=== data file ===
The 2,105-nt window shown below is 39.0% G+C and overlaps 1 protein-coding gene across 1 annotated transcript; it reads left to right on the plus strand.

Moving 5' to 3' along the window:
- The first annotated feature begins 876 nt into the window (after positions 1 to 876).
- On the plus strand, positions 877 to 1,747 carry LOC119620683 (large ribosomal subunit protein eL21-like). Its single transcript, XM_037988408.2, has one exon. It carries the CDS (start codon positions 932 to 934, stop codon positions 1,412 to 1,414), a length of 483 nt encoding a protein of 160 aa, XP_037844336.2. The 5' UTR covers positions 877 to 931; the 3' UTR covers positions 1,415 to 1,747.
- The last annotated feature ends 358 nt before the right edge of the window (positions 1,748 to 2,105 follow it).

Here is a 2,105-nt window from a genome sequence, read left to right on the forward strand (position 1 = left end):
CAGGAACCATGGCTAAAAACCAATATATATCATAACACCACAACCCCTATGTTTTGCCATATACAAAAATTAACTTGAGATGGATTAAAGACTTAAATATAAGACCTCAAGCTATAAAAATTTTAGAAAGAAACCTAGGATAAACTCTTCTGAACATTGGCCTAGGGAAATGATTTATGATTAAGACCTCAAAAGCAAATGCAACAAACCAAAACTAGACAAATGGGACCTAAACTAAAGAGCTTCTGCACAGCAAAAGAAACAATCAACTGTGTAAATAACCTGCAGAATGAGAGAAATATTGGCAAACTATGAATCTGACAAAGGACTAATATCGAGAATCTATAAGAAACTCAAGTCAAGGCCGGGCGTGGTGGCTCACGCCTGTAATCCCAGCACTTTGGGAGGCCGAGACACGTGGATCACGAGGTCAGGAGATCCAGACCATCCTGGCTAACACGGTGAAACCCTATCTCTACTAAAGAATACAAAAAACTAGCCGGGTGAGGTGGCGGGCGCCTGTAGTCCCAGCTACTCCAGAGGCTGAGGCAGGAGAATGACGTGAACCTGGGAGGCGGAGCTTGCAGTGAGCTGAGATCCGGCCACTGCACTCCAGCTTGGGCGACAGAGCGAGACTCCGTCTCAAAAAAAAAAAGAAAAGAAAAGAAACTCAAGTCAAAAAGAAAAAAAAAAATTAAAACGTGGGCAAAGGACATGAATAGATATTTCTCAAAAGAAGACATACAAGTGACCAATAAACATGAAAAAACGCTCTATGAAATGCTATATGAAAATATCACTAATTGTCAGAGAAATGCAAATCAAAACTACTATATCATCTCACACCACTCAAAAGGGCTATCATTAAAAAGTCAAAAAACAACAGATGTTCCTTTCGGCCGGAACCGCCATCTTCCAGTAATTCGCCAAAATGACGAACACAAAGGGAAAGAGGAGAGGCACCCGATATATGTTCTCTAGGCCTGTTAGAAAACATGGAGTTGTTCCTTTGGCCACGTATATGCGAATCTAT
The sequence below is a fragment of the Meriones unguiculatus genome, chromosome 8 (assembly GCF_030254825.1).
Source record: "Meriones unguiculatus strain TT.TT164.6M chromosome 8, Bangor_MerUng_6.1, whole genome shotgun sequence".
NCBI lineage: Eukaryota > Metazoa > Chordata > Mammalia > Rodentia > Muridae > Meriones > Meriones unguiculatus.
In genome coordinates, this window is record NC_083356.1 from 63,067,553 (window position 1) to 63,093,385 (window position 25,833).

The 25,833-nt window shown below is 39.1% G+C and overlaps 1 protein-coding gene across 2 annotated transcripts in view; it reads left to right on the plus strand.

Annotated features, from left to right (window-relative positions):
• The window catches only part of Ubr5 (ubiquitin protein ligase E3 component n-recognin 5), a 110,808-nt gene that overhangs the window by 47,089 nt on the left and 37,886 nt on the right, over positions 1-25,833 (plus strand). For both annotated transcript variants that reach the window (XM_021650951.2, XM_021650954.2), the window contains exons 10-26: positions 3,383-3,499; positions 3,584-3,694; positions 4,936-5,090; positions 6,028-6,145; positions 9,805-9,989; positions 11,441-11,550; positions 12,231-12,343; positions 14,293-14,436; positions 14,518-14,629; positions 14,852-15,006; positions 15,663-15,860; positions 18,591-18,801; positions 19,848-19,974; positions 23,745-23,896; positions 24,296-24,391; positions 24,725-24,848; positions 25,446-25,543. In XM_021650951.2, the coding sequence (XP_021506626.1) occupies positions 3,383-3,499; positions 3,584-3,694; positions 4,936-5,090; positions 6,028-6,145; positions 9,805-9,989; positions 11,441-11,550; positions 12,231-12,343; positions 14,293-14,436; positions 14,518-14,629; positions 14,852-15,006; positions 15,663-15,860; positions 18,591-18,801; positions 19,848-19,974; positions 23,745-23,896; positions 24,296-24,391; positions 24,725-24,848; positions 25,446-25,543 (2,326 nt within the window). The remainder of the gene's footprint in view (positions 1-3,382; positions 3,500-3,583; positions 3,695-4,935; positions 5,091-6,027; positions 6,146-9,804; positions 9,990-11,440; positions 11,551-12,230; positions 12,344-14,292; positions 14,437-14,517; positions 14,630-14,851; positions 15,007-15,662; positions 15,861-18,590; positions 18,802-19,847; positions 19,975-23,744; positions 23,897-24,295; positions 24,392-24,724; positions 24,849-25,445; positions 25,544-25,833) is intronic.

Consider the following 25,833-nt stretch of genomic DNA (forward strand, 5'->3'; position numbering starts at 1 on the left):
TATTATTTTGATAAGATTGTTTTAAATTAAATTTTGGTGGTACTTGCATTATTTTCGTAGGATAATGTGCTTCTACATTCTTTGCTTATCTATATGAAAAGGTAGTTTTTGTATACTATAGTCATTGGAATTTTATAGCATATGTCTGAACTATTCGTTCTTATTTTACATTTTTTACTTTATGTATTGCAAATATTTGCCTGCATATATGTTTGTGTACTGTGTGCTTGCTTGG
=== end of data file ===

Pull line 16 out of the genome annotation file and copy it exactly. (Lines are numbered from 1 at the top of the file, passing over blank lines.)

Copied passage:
TATTATTTTGATAAGATTGTTTTAAATTAAATTTTGGTGGTACTTGCATTATTTTCGTAGGATAATGTGCTTCTACATTCTTTGCTTATCTATATGAAAAGGTAGTTTTTGTATACTATAGTCATTGGAATTTTATAGCATATGTCTGAACTATTCGTTCTTATTTTACATTTTTTACTTTATGTATTGCAAATATTTGCCTGCATATATGTTTGTGTACTGTGTGCTTGCTTGG